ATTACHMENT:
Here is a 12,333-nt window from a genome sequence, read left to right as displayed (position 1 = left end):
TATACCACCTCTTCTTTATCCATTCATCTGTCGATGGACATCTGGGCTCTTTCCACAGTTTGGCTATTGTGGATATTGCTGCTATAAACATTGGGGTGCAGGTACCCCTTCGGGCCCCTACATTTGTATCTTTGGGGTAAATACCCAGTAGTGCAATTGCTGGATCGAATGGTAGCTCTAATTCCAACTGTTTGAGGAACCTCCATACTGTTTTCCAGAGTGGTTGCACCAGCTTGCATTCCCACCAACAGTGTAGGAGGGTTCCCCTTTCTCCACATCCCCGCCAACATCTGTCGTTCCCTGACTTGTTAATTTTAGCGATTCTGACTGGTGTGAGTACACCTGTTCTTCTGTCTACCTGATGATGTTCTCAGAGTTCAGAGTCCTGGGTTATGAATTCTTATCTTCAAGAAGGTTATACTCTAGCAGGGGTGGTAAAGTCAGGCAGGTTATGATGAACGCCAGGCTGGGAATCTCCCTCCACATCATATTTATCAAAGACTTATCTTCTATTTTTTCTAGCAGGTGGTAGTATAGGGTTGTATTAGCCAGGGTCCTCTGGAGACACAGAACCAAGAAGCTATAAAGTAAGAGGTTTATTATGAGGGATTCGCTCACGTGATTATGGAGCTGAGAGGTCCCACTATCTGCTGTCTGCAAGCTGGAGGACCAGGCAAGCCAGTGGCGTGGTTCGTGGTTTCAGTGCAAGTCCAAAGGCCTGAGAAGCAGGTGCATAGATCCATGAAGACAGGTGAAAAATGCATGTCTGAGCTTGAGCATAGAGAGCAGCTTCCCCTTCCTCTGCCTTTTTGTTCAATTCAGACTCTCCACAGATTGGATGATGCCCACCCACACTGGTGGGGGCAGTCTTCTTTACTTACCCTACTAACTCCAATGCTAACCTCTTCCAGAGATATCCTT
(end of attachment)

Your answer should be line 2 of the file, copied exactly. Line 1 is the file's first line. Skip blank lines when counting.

TATACCACCTCTTCTTTATCCATTCATCTGTCGATGGACATCTGGGCTCTTTCCACAGTTTGGCTATTGTGGATATTGCTGCTATAAACATTGGGGTGCAGGTACCCCTTCGGGCCCCTACATTTGTATCTTTGGGGTAAATACCCAGTAGTGCAATTGCTGGATCGAATGGTAGCTCTAATTCCAACTGTTTGAGGAACCTCCATACTGTTTTCCAGAGTGGTTGCACCAGCTTGCATTCCCACCAACAGTGTAGGAGGGTTCCCCTTTCTCCACATCCCCGCCAACATCTGTCGTTCCCTGACTTGTTAATTTTAGCGATTCTGACTGGTGTGAGTACACCTGTTCTTCTGTCTACCTGATGATGTTCTCAGAGTTCAGAGTCCTGGGTTATGAATTCTTATCTTCAAGAAGGTTATACTCTAGCAGGGGTGGTAAAGTCAGGCAGGTTATGATGAACGCCAGGCTGGGAATCTCCCTCCACATCATATTTATCAAAGACTTATCTTCTATTTTTTCTAGCAGGTGGTAGTATAGGGTTGTATTAGCCAGGGTCCTCTGGAGACACAGAACCAAGAAGCTATAAAGTAAGAGGTTTATTATGAGGGATTCGCTCACGTGATTATGGAGCTGAGAGGTCCCACTATCTGCTGTCTGCAAGCTGGAGGACCAGGCAAGCCAGTGGCGTGGTTCGTGGTTTCAGTGCAAGTCCAAAGGCCTGAGAAGCAGGTGCATAGATCCATGAAGACAGGTGAAAAATGCATGTCTGAGCTTGAGCATAGAGAGCAGCTTCCCCTTCCTCTGCCTTTTTGTTCAATTCAGACTCTCCACAGATTGGATGATGCCCACCCACACTGGTGGGGGCAGTCTTCTTTACTTACCCTACTAACTCCAATGCTAACCTCTTCCAGAGATATCCTT